The Royal Affair Tour: Live From Las Vegas

At first glance, it might seem that The Royal Affair Tour: Live From Las Vegas is an album only for hardcore Yes devotees. A spin of this excellent disc, however, reveals it to be a fine entry point for casual fans curious to know what the band sounds like today, more than 50 years after it was founded. At least 19 musicians have been members of Yes, and the lineup that played at the Las Vegas Hard Rock Hotel on July 26, 2019, was guitarist Steve Howe, vocalist Jon Davison, keyboardist Geoff Downes, bassist Billy Sherwood, drummer Alan White (a member since 1972) and supporting drummer Jay Schellen.

Over the past seven years of tours, Yes frequently has built set lists that include the performance of an album in its entirety, such as Fragile, Close To The Edge and Drama. But for the 2019 tour, the group took a different route, as reflected by the track listing here.

In addition to classic-rock radio staples like “Roundabout” and “I’ve Seen All Good People,” the band added a few twists to the set list, all of which worked splendidly. An epic, 11-minute rendition of Paul Simon’s “America” that folds in Howe’s composition “Southern Solo” proves that he remains just as agile as he was decades ago. John Lennon’s “Imagine” is delivered as a poignant vocal duet between Davison and John Lodge (one of the opening acts on the tour). Howe cleverly makes his guitar “sing” in a way that mimics Lennon’s famous vocal line, and the drums are courtesy of White, who played on the composer’s original 1971 recording.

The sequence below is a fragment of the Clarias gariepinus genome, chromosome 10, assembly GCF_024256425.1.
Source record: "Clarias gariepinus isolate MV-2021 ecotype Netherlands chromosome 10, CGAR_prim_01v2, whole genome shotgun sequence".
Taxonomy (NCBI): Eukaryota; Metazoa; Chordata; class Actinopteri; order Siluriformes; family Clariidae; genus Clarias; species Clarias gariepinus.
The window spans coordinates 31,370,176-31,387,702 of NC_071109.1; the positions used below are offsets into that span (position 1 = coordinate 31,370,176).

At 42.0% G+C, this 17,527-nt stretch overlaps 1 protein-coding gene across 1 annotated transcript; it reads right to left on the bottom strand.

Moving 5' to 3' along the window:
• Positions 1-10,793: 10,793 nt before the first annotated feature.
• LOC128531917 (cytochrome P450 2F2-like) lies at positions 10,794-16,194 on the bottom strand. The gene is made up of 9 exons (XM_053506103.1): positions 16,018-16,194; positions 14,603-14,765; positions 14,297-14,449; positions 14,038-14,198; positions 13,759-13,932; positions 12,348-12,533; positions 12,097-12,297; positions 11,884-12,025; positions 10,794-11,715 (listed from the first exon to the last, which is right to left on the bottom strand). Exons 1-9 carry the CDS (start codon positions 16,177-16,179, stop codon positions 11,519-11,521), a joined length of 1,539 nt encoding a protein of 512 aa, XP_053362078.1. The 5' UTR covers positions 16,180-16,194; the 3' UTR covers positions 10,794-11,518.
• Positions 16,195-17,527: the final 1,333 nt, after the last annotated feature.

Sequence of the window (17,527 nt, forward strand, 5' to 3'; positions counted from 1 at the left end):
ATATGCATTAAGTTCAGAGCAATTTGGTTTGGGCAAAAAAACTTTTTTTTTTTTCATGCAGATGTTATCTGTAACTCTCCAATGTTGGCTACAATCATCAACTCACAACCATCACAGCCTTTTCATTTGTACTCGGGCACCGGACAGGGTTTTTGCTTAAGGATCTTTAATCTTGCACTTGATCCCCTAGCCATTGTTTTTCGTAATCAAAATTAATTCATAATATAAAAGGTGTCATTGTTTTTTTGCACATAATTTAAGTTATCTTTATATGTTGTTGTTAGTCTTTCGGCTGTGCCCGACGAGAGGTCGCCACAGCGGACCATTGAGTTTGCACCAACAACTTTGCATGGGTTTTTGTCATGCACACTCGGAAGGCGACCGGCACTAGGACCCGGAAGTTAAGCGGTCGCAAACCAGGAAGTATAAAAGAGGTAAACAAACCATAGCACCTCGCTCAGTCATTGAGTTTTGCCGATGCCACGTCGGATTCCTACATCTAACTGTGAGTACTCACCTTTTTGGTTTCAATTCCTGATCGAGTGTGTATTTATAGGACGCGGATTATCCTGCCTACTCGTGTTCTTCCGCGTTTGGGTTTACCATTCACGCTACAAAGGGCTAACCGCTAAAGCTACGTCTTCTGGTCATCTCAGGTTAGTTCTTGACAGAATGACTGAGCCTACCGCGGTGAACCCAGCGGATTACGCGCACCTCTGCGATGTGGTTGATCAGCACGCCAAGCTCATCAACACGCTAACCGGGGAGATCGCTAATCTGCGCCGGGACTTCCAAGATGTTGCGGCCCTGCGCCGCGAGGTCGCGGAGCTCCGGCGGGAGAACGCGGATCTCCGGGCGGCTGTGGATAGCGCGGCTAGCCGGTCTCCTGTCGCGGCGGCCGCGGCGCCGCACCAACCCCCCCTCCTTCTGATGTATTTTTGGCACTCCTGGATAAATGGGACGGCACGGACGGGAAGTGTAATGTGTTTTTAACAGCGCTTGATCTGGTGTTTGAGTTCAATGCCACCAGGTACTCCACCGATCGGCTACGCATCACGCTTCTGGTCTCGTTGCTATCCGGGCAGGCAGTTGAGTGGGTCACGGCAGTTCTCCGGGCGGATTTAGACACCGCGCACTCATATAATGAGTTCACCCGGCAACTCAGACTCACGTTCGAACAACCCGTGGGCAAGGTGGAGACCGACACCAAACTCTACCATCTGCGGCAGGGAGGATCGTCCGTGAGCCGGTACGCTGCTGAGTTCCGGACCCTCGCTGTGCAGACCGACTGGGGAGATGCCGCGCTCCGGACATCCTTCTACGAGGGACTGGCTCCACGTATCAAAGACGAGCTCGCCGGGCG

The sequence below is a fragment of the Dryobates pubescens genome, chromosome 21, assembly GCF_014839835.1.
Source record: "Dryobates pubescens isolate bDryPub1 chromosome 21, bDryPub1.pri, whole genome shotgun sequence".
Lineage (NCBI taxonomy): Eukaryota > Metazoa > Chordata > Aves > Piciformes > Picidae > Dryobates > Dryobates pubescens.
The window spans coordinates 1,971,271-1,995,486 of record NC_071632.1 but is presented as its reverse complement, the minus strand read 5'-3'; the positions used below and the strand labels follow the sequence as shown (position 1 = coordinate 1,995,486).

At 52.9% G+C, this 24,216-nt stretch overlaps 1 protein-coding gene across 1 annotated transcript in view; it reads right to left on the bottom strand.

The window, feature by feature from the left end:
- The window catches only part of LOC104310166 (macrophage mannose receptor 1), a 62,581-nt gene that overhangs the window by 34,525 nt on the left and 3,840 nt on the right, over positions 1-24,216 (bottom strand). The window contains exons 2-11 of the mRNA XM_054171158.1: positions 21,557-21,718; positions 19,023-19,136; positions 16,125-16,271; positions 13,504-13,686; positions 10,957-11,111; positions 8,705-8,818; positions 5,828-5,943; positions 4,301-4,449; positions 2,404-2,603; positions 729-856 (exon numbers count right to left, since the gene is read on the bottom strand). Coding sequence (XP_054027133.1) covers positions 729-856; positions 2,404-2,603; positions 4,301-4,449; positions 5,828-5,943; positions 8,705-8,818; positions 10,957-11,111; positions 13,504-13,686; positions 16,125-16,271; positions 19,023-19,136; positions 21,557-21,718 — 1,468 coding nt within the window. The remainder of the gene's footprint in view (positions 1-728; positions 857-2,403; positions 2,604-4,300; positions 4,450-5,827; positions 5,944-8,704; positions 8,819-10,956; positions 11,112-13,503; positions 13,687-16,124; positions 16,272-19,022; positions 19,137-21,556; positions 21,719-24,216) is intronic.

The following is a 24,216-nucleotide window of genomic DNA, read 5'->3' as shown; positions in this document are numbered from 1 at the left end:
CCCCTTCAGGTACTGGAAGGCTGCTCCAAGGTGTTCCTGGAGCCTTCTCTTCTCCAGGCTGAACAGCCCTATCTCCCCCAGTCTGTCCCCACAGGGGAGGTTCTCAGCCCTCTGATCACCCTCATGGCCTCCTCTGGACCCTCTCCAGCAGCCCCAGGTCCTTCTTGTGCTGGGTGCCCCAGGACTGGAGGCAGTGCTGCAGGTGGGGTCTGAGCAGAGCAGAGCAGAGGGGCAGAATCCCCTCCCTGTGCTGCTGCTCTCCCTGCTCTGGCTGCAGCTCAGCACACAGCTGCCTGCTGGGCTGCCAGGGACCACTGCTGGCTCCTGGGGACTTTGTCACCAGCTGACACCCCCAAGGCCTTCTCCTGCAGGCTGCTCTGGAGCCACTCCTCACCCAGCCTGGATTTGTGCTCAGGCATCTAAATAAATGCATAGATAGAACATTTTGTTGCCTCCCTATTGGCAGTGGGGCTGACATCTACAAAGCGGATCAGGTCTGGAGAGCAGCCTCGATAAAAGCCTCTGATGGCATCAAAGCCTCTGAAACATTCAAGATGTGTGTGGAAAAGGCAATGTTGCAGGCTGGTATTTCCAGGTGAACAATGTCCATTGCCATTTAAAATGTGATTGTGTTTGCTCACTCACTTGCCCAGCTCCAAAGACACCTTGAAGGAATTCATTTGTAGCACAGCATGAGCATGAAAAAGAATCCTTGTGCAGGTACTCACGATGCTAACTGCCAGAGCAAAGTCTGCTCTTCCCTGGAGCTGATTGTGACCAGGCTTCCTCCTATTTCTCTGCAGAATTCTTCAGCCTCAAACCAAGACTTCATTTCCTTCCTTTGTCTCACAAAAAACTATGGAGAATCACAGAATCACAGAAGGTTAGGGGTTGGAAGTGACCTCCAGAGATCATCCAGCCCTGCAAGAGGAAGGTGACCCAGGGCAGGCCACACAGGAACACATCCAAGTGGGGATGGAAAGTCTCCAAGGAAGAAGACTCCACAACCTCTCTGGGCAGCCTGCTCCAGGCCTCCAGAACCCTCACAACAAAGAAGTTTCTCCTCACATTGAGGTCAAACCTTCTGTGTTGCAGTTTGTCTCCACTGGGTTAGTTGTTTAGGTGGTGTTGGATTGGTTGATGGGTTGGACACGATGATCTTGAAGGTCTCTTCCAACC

The current members of Yes realize that comparisons to the group’s mid-’70s personnel are inevitable. Davison, gifted with an elastic tenor, can’t sing exactly like band co-founder Jon Anderson; Sherwood, capable of crafting an earth-rattling rumble, can’t play bass exactly like band co-founder Chris Squire (1948–2015). But neither Davison nor Sherwood is required to mimic their predecessors; their job is to honor the compositions. No one alive can swing like Count Basie, but that doesn’t prevent his namesake orchestra from making transcendent music. And the same is true for Yes.

Howe, who replaced Peter Banks as the group’s guitarist in 1970, remains the heart of the band. From the album’s opening track—an arrangement of Richie Havens’ “No Opportunity Necessary, No Experience Needed” featuring Howe’s psychedelic-flavored, twangy quotes from Jerome Moross’ score to the 1958 film The Big Country—to the gravity-defying, intergalactic riffs on the closing track, “Starship Trooper,” the six-string wizard ensures that the 75-minute program remains authentically Yes.

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